HONG KONG/TOKYO -- Anyone who was working on Wall Street 30 years ago likely remembers "The House of Nomura." Written by Albert J. Alletzhauser in 1990, the book conveyed just how extraordinarily dominant Nomura Securities was in bubble-era Japan.
The source of that strength was an overwhelming sales force in both the retail and wholesale markets. When the bubble burst in the early 1990s, however, that strength became a target of criticism in Japan. The company was accused of employing overly aggressive sales tactics -- some transactions were later deemed illegal -- and as a result, most post-bubble Nomura chiefs were conservative leaders with little background in sales.
It took 15 years for Nomura to appoint another chief executive with a sales background, a fact pointed out in a Nikkei headline when Koji Nagai took over as group CEO of Nomura Holdings in August 2012.
Starting out in retail, Nagai moved into corporate sales midcareer, serving as manager of major branches in Osaka and Kyoto along the way. Throughout his career he has held to the belief that successful wholesale operations can be built on a strong retail foundation.
In a recent interview with the Nikkei Asian Review, Nagai made it clear that he is sticking with that philosophy as he oversees Nomura's expansion into China.
"In China, we will build a retail distribution platform and put our wholesale business onto it," he said.
Nagai believes this approach will set Nomura apart from U.S. rivals such as Goldman Sachs and Morgan Stanley which, he says, lack retail sales forces in the country.
"Many Western players are targeting Chinese companies with wholesale operations -- for example IPOs -- but they are trying in vain to be profitable through those businesses. This is mainly because they don't have a wide distribution network in China."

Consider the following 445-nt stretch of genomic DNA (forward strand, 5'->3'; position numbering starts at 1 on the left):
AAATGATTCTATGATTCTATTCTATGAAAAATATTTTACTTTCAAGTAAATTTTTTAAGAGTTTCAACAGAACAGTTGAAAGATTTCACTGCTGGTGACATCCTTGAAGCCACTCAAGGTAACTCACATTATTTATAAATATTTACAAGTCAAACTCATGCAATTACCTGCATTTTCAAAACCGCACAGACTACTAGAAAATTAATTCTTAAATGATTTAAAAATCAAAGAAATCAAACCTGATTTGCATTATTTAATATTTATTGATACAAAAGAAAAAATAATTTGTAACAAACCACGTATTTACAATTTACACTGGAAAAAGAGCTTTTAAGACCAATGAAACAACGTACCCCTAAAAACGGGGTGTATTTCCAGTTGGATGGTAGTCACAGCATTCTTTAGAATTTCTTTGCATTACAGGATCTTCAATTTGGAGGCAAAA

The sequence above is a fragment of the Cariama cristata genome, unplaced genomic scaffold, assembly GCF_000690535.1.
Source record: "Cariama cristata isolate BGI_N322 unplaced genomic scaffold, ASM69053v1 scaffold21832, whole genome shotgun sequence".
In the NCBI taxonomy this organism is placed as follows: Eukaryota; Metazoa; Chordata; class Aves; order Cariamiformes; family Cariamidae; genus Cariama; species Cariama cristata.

"Many Western players are targeting Chinese companies with wholesale operations -- for example IPOs -- but they are trying in vain to be profitable through those businesses"Koji Nagai, Nomura Holdings group CEO
That does not mean, however, that Nomura plans to replicate the way it operates in Japan, where it has a network of 156 branches.
"It's not about opening stores nationwide," Nagai said. "We have no plans to set up hundreds of stores [in China]. We will open some, mainly in big cities where the number of wealthy people may be growing, but that's it."
A major strategy of Nomura's wholesale operations is cross-border deals between Asia and the U.S. and Europe.
While Nagai did not give any concrete examples of what this strategy will entail, M&A deals like one the company recently facilitated seem a likely candidate.
In December 2017, China's Zhejiang Geely Holding Group decided to buy a stake in Swedish truck maker AB Volvo. Nomura purchased Volvo shares from investor Cevian and, after the purchase received regulatory approval, sold them to Geely.
This kind of "out-out" transaction -- where both the acquirer and target are non-Japanese companies -- is among the most difficult for Japanese financial institutions to pull off, due largely to a lack of overseas connections. Nomura, however, managed it, and the company reckons that having a strong foothold in mainland China would give it an edge in similar East-West transactions in the future.
And while the trade frictions and deteriorating political relationship between the U.S. and China may become a risk factor even for a Japanese financial institution, Nagai did not seem overly concerned about the issue.
Many believe the U.S. is trying to remove China from the global supply chain, and Beijing for its part has seemed keen in recent months to improve trade relations with other countries -- including Japan.
Nomura has been described as one of the most global-minded financial institutions in Japan. Established in 1925, it opened a New York representative office in 1927. Its expansion in Asia started in 1939.
As Nomura, it flourished in the U.K. during Japan's bubble years and later in the U.S. in the late 1990s, when the securitization of real estate took off. These glories were short lived, however, because of a one-legged management strategy -- in both markets, the company depended solely on the unstable wholesale business.
The question now is whether what was once the "world's most powerful house" can build a lasting foothold in its own backyard.